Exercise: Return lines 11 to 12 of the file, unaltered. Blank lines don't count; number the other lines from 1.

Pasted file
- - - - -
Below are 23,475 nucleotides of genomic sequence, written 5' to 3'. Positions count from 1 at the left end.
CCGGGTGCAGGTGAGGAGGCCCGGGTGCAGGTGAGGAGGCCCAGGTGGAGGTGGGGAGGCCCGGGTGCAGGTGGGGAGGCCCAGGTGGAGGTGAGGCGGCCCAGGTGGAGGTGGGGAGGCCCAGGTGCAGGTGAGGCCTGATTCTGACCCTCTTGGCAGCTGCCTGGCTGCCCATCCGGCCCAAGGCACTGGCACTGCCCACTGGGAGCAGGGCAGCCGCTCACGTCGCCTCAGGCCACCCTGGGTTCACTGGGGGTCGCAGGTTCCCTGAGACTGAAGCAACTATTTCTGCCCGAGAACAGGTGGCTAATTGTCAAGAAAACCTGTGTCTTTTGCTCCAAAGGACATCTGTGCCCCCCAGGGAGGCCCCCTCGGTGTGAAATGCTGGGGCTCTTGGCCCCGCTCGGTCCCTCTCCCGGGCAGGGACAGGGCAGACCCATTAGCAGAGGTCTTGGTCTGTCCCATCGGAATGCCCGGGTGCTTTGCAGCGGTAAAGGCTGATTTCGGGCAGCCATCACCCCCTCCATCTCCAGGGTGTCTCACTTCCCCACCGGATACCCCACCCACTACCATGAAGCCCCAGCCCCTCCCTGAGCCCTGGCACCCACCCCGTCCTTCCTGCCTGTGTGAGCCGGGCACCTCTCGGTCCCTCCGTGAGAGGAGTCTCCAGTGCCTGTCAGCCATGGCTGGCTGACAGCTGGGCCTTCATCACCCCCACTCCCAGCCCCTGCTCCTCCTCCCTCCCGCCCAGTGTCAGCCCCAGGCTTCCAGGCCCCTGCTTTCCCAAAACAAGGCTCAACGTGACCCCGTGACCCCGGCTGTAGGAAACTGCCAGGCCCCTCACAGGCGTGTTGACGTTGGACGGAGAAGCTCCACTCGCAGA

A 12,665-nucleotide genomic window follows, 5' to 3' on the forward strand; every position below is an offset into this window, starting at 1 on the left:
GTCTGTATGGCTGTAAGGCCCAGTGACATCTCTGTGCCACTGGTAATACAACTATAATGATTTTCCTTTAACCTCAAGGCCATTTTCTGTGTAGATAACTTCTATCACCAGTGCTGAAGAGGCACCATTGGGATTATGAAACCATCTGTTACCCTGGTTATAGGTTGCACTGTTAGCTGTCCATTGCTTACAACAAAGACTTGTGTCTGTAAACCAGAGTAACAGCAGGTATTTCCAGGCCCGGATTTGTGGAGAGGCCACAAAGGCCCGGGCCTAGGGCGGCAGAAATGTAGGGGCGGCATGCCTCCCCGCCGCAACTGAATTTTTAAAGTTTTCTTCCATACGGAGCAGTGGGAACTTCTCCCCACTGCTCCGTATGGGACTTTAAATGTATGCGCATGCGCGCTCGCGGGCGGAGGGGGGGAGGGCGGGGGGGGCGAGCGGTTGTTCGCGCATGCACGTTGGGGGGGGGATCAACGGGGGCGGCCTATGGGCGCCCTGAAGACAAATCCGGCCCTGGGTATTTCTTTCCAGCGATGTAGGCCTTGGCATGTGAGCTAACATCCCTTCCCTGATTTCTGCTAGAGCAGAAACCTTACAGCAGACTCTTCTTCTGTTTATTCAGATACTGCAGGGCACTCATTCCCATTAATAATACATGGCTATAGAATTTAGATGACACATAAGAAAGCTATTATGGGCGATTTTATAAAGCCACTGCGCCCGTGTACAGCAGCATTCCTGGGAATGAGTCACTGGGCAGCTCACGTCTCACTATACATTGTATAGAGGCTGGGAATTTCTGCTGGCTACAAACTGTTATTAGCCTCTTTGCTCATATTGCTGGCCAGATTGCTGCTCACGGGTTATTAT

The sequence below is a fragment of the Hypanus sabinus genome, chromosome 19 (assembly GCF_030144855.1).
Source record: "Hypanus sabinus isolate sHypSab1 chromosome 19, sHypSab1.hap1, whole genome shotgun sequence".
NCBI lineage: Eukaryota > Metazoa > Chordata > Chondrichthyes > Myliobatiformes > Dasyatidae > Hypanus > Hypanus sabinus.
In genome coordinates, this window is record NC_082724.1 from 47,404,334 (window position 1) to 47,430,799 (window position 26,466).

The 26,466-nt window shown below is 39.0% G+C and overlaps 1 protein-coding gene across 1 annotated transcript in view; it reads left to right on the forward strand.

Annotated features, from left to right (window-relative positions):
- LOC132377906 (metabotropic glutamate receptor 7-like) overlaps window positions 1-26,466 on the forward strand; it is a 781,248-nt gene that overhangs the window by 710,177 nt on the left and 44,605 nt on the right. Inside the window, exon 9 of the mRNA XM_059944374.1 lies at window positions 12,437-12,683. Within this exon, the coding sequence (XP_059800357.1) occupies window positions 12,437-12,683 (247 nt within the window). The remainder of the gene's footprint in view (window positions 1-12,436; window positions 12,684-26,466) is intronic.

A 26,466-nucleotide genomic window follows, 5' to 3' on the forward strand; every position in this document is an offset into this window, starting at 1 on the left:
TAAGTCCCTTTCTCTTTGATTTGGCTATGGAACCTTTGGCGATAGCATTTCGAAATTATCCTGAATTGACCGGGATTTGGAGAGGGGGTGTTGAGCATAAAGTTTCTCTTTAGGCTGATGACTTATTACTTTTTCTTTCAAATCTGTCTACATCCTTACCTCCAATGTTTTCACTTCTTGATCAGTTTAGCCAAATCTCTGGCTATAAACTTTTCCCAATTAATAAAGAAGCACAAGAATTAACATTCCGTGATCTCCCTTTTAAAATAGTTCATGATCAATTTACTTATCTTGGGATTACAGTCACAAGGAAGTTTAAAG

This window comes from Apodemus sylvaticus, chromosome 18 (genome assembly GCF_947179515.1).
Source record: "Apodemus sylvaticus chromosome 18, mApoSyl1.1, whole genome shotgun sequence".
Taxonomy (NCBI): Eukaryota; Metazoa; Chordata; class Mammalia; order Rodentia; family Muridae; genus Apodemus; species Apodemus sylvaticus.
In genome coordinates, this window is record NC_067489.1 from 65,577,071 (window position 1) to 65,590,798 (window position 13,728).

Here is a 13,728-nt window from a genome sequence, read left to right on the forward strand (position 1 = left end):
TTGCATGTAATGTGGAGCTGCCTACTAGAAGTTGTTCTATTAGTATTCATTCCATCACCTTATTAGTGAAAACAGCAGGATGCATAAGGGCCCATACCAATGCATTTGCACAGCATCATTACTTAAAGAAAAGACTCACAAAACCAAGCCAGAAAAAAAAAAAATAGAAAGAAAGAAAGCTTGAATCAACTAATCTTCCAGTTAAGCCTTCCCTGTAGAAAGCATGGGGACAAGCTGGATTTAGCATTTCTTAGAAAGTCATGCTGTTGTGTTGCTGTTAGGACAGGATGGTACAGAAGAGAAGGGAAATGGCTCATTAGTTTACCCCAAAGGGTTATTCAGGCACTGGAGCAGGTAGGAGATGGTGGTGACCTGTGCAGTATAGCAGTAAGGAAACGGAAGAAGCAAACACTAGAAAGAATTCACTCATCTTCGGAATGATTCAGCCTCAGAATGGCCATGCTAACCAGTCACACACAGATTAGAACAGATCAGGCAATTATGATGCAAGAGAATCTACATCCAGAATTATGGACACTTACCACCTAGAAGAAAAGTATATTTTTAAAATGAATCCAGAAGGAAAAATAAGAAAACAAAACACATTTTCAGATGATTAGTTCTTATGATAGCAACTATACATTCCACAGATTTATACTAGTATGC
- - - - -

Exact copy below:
- LOC132377906 (metabotropic glutamate receptor 7-like) overlaps window positions 1-26,466 on the forward strand; it is a 781,248-nt gene that overhangs the window by 710,177 nt on the left and 44,605 nt on the right. Inside the window, exon 9 of the mRNA XM_059944374.1 lies at window positions 12,437-12,683. Within this exon, the coding sequence (XP_059800357.1) occupies window positions 12,437-12,683 (247 nt within the window). The remainder of the gene's footprint in view (window positions 1-12,436; window positions 12,684-26,466) is intronic.

A 26,466-nucleotide genomic window follows, 5' to 3' on the forward strand; every position in this document is an offset into this window, starting at 1 on the left: